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Fiancé(e) Visa Attorney in Greenbelt, Maryland

If you are a U.S. citizen and wish to marry someone not legally in the United States, you can marry overseas and then file the appropriate United States Citizenship and Immigration Services (USCIS) petition, or you can file for a petition for your loved one to come to the U.S. to get married. Both approaches have specific legal requirements.  

If you are someone with “Green Card” status, aka a person with lawful permanent resident (LPR) status, the requirements are more strict.  

In simplified terms, USCIS regulations and U.S. immigration laws allow for either a fiancé(e) visa – called a K-1 Visa -- or a marriage-based visa. Using either one, a U.S. citizen can marry a foreign national and pave the way for that person to apply for and ultimately enjoy legal permanent resident (LPR) status, otherwise known as “Green Card” status. Your spouse can then apply for citizenship as well.  

If you plan to marry a foreign national and you’re a lawful U.S. resident or citizen in or around Greenbelt, Maryland, contact The Anyere Law Firm, LLC, to help you navigate the legal process.   

While it may seem simple enough just to fill out applications available online and pay the necessary fees, the process can be long and challenging. Legal and administrative hurdles almost always appear, and for these, you will need experienced and knowledgeable legal assistance. Reach out immediately to our team at The Anyere Law Firm, LLC, and let us provide the hands-on help and guidance you need. We have the comprehensive skills and practice to assist you toward a bright future with your significant other. 

The immigration legal team at The Anyere Law Firm, LLC also proudly serves clients in the surrounding areas of Silver Spring, Columbia, Gaithersburg, and throughout Prince George’s County, Maryland.

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What Is a Fiancé(e) Visa?  

A K-1 or Fiancé(e) Visa grants a foreign national a nonimmigrant visa – aka a temporary visa – to come to the United States for a limited period. The K-1 Visa holder is allowed a period of six months to get to the United States. If the holder gets married within 90 days after arrival, then their status can be adjusted to that of a permanent legal resident by separate filing. Otherwise, the visa authorization expires, and the holder is expected to leave the country.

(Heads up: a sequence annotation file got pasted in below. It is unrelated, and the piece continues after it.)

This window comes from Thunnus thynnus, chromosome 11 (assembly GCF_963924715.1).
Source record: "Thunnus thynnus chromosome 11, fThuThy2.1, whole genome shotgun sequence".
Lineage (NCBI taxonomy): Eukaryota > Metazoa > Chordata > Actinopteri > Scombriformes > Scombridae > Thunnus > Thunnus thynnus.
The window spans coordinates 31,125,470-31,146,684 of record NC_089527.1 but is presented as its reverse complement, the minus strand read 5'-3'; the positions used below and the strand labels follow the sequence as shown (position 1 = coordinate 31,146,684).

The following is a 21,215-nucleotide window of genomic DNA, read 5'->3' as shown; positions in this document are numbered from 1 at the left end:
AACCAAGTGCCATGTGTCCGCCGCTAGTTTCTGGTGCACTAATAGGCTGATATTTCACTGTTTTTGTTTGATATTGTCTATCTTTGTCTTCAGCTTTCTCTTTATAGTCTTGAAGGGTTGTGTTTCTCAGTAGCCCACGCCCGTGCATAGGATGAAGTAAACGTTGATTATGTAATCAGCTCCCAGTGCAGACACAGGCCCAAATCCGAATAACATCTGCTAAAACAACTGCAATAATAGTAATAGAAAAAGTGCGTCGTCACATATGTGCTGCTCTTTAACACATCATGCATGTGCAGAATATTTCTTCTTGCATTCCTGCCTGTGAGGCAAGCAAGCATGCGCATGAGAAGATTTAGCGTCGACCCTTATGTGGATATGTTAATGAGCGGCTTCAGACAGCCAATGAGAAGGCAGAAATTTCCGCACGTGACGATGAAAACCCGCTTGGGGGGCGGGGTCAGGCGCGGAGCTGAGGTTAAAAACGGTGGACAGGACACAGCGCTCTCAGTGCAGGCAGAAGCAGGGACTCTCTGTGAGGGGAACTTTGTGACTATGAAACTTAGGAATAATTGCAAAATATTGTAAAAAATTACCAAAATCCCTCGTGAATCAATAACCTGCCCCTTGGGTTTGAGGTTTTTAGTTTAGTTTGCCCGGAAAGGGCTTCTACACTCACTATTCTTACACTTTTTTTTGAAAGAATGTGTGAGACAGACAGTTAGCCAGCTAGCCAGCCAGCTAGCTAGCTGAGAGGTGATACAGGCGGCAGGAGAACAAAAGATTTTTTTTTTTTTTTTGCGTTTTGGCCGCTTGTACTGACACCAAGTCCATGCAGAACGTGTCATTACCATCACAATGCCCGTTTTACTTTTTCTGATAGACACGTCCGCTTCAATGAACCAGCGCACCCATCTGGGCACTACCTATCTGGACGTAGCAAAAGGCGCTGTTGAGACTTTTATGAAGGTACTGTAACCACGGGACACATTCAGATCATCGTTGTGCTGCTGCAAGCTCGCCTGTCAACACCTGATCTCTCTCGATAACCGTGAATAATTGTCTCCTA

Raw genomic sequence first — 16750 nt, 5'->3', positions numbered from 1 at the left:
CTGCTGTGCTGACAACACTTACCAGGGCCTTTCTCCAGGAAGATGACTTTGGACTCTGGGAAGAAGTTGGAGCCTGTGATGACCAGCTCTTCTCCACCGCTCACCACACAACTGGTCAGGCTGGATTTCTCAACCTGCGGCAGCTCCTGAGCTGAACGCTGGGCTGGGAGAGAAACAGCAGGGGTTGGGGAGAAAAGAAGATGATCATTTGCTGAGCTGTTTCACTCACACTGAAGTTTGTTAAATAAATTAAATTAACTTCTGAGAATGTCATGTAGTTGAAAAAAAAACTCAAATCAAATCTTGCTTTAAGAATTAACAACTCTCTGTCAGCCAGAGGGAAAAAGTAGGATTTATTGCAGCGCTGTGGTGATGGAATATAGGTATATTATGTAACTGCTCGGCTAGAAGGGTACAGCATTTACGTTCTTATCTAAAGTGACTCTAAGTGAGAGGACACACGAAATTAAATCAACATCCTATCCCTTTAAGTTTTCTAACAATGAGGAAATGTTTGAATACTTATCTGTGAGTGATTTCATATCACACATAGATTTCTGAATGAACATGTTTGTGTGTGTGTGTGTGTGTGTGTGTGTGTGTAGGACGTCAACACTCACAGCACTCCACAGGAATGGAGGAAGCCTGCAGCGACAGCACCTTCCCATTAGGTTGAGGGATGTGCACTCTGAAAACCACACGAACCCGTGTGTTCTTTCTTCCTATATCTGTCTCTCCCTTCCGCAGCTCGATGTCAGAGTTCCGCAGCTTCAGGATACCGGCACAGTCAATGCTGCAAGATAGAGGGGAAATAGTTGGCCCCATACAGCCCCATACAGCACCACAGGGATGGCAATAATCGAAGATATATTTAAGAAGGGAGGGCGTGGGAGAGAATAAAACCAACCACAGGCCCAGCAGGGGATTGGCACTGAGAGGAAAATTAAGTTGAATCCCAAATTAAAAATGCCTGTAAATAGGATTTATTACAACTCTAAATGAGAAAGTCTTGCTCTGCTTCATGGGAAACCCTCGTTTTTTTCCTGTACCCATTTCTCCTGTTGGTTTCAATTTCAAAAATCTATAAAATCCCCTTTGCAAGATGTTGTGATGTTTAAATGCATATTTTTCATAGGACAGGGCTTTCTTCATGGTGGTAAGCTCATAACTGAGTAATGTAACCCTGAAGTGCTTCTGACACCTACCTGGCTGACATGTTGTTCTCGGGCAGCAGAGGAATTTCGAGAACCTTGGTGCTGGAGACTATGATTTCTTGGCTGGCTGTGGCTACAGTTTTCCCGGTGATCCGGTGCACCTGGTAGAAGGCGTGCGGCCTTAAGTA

Only a U.S. citizen, not someone with a Green Card, can apply for a K-1 Visa. To obtain a K-1 Visa for your fiancé(e), you must file Form I-129F, Petition for an Alien Fiancé(e). If USCIS approves the petition, it will be sent to the National Visa Center, which will be given to the U.S. Embassy or consulate near your fiancé(e). Your fiancé(e) will then have to complete the process by visiting the embassy or consulate to formally apply for the visa.   

K-1 Visas are available only for heterosexual marriages regardless of any laws in either person’s country allowing for same-sex unions. In addition, the partners must show that they are free to marry; in other words, neither is currently bound by a previous marriage. Any prior divorce decrees, annulments, or death certificates must be provided to show that any previous marriages have been terminated. You also must have met your fiancé(e) within two years of filing the petition. 

How Is a Marriage-Based Visa Different? 

Whether you’re a citizen or an immigrant with lawful permanent status, you can obtain a marriage-based spousal visa after getting married overseas. To do this, you need to file Form I-130, Petition for Alien Relative.    

The process can also be employed if you marry a foreign national in the states, but Form I-130 petitions for all but immediate relatives have waiting lists.   

A spouse of a U.S. citizen, fortunately, is considered an immediate relative, as are that person’s children under 18 years of age, so there will be no wait other than that involved in the petition process. Your spouse will be invited to apply for an immigrant visa as soon as your Form I-130 is approved.   

If you are a lawful permanent resident, your spouse will have to tolerate a waiting list before being allowed to apply for permanent status, as will any of that person’s children.   

When it comes to marrying someone who is in the country illegally, the USCIS warns: “If your fiancé(e) is in the United States and entered unlawfully, in most cases he or she will not be able to adjust status to that of a permanent resident while in the United States. In this situation, once you marry, you may file an I-130 relative petition for him or her as your spouse. If approved, he or she will have to pursue an immigrant visa at a U.S. Embassy or consulate overseas.” 

Another Requirement: Proving You Can Support Your Spouse 

Immigration reform in 1996 requires that those who marry non-U.S. citizens submit proof that they can provide financial and other support to the spouse above the level of U.S. poverty guidelines. To do this, you must file Form I-864, Affidavit of Support. In the petition, you must pledge to support the immigrant spouse for ten years, even after divorce.  

If you cannot provide the financial support, then you must find someone else, a family member or another, who is willing to make the commitment. The immigrant’s own assets can be counted in the calculation as well.

Fiancé(e) Visas Attorney Serving Greenbelt, Maryland 

If you’re planning to marry a foreign national and need a visa to do so and obtain lawful residency status for your spouse in Greenbelt, or Prince George's County, Maryland, contact The Anyere Law Firm, LLC. Our team understands the dreams and wishes of those seeking to obtain legal status in the United States. Reach out immediately to avoid the delays you may experience without the counsel and guidance of a comprehensive immigration attorney.